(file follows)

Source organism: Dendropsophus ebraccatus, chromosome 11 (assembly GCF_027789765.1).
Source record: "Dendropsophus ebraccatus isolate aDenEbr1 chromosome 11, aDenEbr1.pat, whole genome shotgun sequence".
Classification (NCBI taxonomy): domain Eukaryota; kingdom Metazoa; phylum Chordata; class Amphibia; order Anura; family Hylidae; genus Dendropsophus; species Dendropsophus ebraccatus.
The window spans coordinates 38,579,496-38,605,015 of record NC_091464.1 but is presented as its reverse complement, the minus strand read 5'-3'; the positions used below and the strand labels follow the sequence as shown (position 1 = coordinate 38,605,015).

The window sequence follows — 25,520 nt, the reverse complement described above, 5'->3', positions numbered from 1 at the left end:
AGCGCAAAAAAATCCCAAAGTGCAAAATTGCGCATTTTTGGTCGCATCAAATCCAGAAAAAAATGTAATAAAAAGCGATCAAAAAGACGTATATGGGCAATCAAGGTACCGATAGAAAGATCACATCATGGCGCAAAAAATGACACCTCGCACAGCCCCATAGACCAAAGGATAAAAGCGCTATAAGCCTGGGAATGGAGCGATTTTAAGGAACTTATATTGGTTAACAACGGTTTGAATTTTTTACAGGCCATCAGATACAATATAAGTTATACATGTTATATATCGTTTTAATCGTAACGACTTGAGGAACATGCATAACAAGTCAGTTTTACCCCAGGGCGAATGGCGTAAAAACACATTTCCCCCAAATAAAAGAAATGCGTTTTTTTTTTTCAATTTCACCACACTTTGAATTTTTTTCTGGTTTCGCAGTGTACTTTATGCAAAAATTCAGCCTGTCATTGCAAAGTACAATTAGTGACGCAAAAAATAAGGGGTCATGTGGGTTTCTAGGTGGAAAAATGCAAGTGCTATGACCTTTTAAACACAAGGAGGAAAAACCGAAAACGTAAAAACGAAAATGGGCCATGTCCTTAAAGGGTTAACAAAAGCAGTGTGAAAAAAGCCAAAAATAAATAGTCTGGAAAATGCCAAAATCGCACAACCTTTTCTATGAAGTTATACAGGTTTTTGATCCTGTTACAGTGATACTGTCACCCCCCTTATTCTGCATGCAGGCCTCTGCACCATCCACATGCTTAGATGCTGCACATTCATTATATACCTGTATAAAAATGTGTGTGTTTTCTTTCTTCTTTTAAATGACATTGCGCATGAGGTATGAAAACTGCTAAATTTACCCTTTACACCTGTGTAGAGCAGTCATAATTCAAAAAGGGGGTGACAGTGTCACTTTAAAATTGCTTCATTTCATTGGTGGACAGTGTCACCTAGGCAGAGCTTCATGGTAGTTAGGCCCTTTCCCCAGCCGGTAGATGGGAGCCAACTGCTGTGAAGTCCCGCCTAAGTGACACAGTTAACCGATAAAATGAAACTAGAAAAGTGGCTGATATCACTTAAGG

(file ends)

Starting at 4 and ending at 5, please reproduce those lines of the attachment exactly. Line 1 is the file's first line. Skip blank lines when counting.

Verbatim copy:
The window spans coordinates 38,579,496-38,605,015 of record NC_091464.1 but is presented as its reverse complement, the minus strand read 5'-3'; the positions used below and the strand labels follow the sequence as shown (position 1 = coordinate 38,605,015).

The window sequence follows — 25,520 nt, the reverse complement described above, 5'->3', positions numbered from 1 at the left end: